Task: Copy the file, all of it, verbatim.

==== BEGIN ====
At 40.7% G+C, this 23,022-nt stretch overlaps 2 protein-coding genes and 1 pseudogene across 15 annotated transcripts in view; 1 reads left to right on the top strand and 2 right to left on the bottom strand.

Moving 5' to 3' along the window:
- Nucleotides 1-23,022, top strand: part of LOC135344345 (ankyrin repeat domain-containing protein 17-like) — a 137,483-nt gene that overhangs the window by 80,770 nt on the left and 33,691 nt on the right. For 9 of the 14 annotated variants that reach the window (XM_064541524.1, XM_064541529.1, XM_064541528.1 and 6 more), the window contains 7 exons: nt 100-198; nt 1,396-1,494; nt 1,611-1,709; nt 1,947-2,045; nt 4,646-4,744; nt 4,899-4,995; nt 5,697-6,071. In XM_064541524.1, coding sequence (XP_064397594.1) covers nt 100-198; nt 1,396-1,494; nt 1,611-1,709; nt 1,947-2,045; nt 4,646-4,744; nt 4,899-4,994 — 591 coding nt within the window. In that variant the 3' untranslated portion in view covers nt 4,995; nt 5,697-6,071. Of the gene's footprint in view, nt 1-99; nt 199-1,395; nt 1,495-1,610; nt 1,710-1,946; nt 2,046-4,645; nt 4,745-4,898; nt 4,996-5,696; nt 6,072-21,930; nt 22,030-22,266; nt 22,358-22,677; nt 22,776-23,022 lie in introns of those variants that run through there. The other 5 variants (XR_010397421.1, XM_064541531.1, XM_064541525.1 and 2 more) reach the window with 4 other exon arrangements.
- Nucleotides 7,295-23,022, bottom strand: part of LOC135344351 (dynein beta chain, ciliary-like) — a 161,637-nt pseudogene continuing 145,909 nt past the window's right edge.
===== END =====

At 40.7% G+C, this 23,022-nt stretch overlaps 2 protein-coding genes and 1 pseudogene across 15 annotated transcripts in view; 1 reads left to right on the top strand and 2 right to left on the bottom strand.

Moving 5' to 3' along the window:
- Nucleotides 1-23,022, top strand: part of LOC135344345 (ankyrin repeat domain-containing protein 17-like) — a 137,483-nt gene that overhangs the window by 80,770 nt on the left and 33,691 nt on the right. For 9 of the 14 annotated variants that reach the window (XM_064541524.1, XM_064541529.1, XM_064541528.1 and 6 more), the window contains 7 exons: nt 100-198; nt 1,396-1,494; nt 1,611-1,709; nt 1,947-2,045; nt 4,646-4,744; nt 4,899-4,995; nt 5,697-6,071. In XM_064541524.1, coding sequence (XP_064397594.1) covers nt 100-198; nt 1,396-1,494; nt 1,611-1,709; nt 1,947-2,045; nt 4,646-4,744; nt 4,899-4,994 — 591 coding nt within the window. In that variant the 3' untranslated portion in view covers nt 4,995; nt 5,697-6,071. Of the gene's footprint in view, nt 1-99; nt 199-1,395; nt 1,495-1,610; nt 1,710-1,946; nt 2,046-4,645; nt 4,745-4,898; nt 4,996-5,696; nt 6,072-21,930; nt 22,030-22,266; nt 22,358-22,677; nt 22,776-23,022 lie in introns of those variants that run through there. The other 5 variants (XR_010397421.1, XM_064541531.1, XM_064541525.1 and 2 more) reach the window with 4 other exon arrangements.
- Nucleotides 7,295-23,022, bottom strand: part of LOC135344351 (dynein beta chain, ciliary-like) — a 161,637-nt pseudogene continuing 145,909 nt past the window's right edge.